“Many states, including New Jersey, where I practice, have eliminated ‘fault,’ such as adultery, as a factor in determining alimony and asset distribution,” matrimonial and family law attorney Bari Z. Weinberger told me. “Adultery can still be listed as a ground (reason) why the divorce was filed, but most states typically will not monetarily sanction a spouse who has been unfaithful, unless the unfaithful spouse spent marital money on a lover, in which case the court could order reimbursement of a portion of that marital money to the spouse who has been wronged. However, a judge giving one spouse more in alimony or a larger chunk of a retirement asset just because the other spouse cheated is generally not a realistic expectation.”
What is Cheating, Anyway?
One difficulty with infidelity clauses in prenuptial agreements is the potential to run into trouble defining infidelity. Most people might agree that you don’t have to have intercourse to have an intimate experience outside your marriage that constitutes adultery. But where do you draw the line between flirting and adultery? Does sexting count? Is there any physical contact that would not constitute cheating? Another difficulty is in proving that cheating happened. If your prenup requires you to prove that your husband’s been unfaithful, what legal standard of proof must you meet — a preponderance of credible evidence? A moral certainty? A reasonable doubt?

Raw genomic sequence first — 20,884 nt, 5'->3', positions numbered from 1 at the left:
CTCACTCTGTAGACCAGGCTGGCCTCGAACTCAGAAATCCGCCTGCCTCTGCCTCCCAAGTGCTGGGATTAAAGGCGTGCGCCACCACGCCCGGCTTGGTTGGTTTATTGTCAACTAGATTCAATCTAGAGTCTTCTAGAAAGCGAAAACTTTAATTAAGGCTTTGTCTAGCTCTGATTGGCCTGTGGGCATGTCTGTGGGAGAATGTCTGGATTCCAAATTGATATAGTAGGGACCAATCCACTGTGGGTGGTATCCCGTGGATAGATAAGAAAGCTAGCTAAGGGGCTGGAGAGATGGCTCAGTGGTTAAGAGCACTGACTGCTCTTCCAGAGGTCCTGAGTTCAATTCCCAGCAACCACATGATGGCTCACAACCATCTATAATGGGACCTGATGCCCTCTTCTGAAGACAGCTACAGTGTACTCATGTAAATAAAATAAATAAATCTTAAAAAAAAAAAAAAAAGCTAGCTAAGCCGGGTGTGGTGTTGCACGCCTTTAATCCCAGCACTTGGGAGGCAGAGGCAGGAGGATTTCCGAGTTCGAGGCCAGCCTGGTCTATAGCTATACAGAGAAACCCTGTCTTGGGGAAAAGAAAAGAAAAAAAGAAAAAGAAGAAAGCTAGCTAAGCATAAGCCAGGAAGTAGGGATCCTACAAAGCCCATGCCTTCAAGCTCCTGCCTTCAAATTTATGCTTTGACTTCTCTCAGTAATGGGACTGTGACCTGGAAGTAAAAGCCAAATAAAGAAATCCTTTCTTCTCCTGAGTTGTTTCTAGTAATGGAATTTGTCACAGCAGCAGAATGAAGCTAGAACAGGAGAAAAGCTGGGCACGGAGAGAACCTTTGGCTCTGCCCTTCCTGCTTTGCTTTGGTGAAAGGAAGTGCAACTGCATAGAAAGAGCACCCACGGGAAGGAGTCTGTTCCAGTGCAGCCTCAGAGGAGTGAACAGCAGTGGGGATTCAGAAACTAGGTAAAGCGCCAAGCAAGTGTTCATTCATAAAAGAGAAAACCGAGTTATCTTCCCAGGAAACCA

The good news is that an infidelity clause can sometimes be effective simply because a cheating husband may not want proof of his affair to be aired in a public courtroom and therefore, won’t challenge the prenup. “In my experience, most people are unwilling to raise this defense,” Los Angeles attorney Kelly Chang Rickert explains. “For example, if you have a clause in your prenup that says cheaters must pay a certain amount, the cheater is probably not going to challenge this. This is especially true in high-profile divorces where hush-hush is the norm. Also, most people (for moral and ethical reasons) are pretty unwilling to challenge something they already signed.”